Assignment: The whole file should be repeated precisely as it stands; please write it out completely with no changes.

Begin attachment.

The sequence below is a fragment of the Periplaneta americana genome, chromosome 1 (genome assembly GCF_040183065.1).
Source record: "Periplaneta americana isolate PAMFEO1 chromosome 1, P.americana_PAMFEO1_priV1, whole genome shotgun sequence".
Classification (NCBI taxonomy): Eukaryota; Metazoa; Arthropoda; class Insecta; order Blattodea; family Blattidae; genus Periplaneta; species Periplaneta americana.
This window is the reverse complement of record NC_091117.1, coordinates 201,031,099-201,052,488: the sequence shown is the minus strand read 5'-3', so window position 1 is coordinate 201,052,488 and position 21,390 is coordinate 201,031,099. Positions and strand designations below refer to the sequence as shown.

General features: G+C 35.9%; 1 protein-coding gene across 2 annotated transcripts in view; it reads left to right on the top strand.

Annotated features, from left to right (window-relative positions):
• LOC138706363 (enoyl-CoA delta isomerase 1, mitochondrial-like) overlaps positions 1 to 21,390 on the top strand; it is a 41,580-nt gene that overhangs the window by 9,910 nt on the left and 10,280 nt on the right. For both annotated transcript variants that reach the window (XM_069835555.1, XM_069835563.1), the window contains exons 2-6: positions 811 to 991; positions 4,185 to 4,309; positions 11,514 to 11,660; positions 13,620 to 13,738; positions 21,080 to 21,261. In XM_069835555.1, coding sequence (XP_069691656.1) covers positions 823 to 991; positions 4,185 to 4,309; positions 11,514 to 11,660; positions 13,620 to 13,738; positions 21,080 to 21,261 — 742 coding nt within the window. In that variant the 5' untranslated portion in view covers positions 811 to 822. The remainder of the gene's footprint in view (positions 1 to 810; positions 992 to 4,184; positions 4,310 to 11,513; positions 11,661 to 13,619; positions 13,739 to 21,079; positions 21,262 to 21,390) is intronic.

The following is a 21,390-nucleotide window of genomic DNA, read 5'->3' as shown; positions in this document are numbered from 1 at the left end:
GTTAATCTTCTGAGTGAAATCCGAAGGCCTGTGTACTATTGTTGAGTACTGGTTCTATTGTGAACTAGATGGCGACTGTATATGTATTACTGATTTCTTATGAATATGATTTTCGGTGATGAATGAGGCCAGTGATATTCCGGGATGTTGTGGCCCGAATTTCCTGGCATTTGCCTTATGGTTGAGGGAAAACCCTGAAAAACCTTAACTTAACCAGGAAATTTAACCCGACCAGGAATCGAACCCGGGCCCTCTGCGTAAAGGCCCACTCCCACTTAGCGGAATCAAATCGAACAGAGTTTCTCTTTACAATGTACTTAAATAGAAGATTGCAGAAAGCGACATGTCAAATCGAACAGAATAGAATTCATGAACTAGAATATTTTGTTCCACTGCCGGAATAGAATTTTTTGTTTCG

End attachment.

The sequence below is a fragment of the Periplaneta americana genome, chromosome 1 (genome assembly GCF_040183065.1).
Source record: "Periplaneta americana isolate PAMFEO1 chromosome 1, P.americana_PAMFEO1_priV1, whole genome shotgun sequence".
Classification (NCBI taxonomy): Eukaryota; Metazoa; Arthropoda; class Insecta; order Blattodea; family Blattidae; genus Periplaneta; species Periplaneta americana.
This window is the reverse complement of record NC_091117.1, coordinates 201,031,099-201,052,488: the sequence shown is the minus strand read 5'-3', so window position 1 is coordinate 201,052,488 and position 21,390 is coordinate 201,031,099. Positions and strand designations below refer to the sequence as shown.

General features: G+C 35.9%; 1 protein-coding gene across 2 annotated transcripts in view; it reads left to right on the top strand.

Annotated features, from left to right (window-relative positions):
• LOC138706363 (enoyl-CoA delta isomerase 1, mitochondrial-like) overlaps positions 1 to 21,390 on the top strand; it is a 41,580-nt gene that overhangs the window by 9,910 nt on the left and 10,280 nt on the right. For both annotated transcript variants that reach the window (XM_069835555.1, XM_069835563.1), the window contains exons 2-6: positions 811 to 991; positions 4,185 to 4,309; positions 11,514 to 11,660; positions 13,620 to 13,738; positions 21,080 to 21,261. In XM_069835555.1, coding sequence (XP_069691656.1) covers positions 823 to 991; positions 4,185 to 4,309; positions 11,514 to 11,660; positions 13,620 to 13,738; positions 21,080 to 21,261 — 742 coding nt within the window. In that variant the 5' untranslated portion in view covers positions 811 to 822. The remainder of the gene's footprint in view (positions 1 to 810; positions 992 to 4,184; positions 4,310 to 11,513; positions 11,661 to 13,619; positions 13,739 to 21,079; positions 21,262 to 21,390) is intronic.

The following is a 21,390-nucleotide window of genomic DNA, read 5'->3' as shown; positions in this document are numbered from 1 at the left end:
GTTAATCTTCTGAGTGAAATCCGAAGGCCTGTGTACTATTGTTGAGTACTGGTTCTATTGTGAACTAGATGGCGACTGTATATGTATTACTGATTTCTTATGAATATGATTTTCGGTGATGAATGAGGCCAGTGATATTCCGGGATGTTGTGGCCCGAATTTCCTGGCATTTGCCTTATGGTTGAGGGAAAACCCTGAAAAACCTTAACTTAACCAGGAAATTTAACCCGACCAGGAATCGAACCCGGGCCCTCTGCGTAAAGGCCCACTCCCACTTAGCGGAATCAAATCGAACAGAGTTTCTCTTTACAATGTACTTAAATAGAAGATTGCAGAAAGCGACATGTCAAATCGAACAGAATAGAATTCATGAACTAGAATATTTTGTTCCACTGCCGGAATAGAATTTTTTGTTTCG